European parliament calls for legal protection to whistle-blowers
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    European parliament calls for legal protection to whistle-blowers

    Whistle-blowers leaking information in the public interest play a crucial role in upholding democracies, and must therefore be better protected from prosecution, reprisals and threats.

    This was the key message voiced by many MEPs in yesterday’s (6 July) debate with Commission Vice-President Jyrki Katainen and Ivan Korčok from the Slovak Presidency of the Council on how to improve legal safeguards for people revealing illegal or unethical activities in the public or private sectors.

    ”Whistle-blowers are important in the fight against corruption as well as tax avoidance, and necessary when it comes to strengthening the European rule of law,” said Jyrki Katainen.

     “We also need a clear legal basis in order to protect them, and that is why the Commission has already taken steps through sectoral legislation and guidelines to further enhance their status. We are currently assessing if more action on EU level could be introduced.”

    Ivan Korčok agreed: ”In recent years, several developments have highlighted the importance of whistle-blowers seeking to inform the general public of serious misconduct within different sectors. These people also deserve our protection.” He was among others referring to the Panama Papers scandal.

    “Should the Commission therefore chose to propose new legislation in order to further boost and protect the role of whistle-blowers, the Council is ready to deal with it,” Ivan  Korčok said.

    In the debate, most MEPs argued that further EU legislation is needed to protect whistle-blowers. This should also include EU-wide rules to align and strengthen national laws, they added.

    The debate was prompted by the recent conviction of “Luxleaks” whistle-blowers Antoine Deltour and Raphaël Halet by a Luxembourg court for having revealed favourable tax deals granted to multinationals by the Luxembourg authorities.

    The debate also follows the parliament’s adoption in April of the Trade Secrets Directive which tried to find a balance between the need to protect trade secrets and the right to disclose wrongdoing.

    The directive introduced an EU-wide definition of “trade secret”, meaning information which is secret, has commercial value because it is secret, and has been subject to reasonable steps to keep it secret. It obliges EU member states to ensure that victims of misuse of trade secrets are able to defend their rights in court and to seek compensation.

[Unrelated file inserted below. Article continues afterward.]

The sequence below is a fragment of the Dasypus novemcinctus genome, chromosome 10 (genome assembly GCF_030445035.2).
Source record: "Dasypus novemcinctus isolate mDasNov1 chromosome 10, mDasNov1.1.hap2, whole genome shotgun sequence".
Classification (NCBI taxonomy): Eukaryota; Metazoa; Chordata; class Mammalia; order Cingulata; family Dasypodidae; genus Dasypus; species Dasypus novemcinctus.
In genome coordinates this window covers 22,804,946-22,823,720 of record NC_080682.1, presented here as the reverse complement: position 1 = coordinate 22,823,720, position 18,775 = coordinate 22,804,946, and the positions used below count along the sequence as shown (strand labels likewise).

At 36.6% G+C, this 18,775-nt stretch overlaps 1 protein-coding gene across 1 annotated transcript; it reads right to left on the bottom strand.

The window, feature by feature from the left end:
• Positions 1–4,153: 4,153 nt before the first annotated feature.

For the first time, the protection of whistleblowers was explicitly mentioned in a European piece of legislation – but apparently, judging from the debate yesterday, the protection did not go far enough.

    Under the Trade Secrets directive, victims of the theft or misuse of trade secrets will not have the right to redress if a trade secret was acquired, used or disclosed for certain purposes, such as to reveal misconduct, wrongdoing or illegal activity, provided that the respondent acted in order to protect the general public interest.

    The Green/European Free Alliance – group was critical against the Directive and stated after the vote in April that it included an “unnecessarily broad definition of what constitutes a trade secret” and “created major uncertainties about the role of whistleblowers and investigative journalists.”

    Whistle-blowing

    Whistleblowing is usually defined as unauthorised disclosure or reporting of corporate information to people and media outside the organisation (external disclosure).  Whistleblowing, however, can also take place inside the organisation when for example an employee reports to his manager that wrong-doing or malpractice has occurred (internal disclosure).

    It has been a hot topic in the European Commission since 1999 when 20 commissioners were forced to resign following the disclosure of irregularities. Following this incident, the Commission adopted new rules in the internal staff regulations.

    Whistleblowing protection is not only an issue in the EU institutions but even more so in the member states where most corruption occurs. A study in 2012 by Transparency International (“Money, politics, power – corruption risks in Europe”) showed that the vast majority of EU member states have not introduced legislation on whistle-blowing protection.


    M. Apelblat

    The Brussels Times (Source: European Parliament)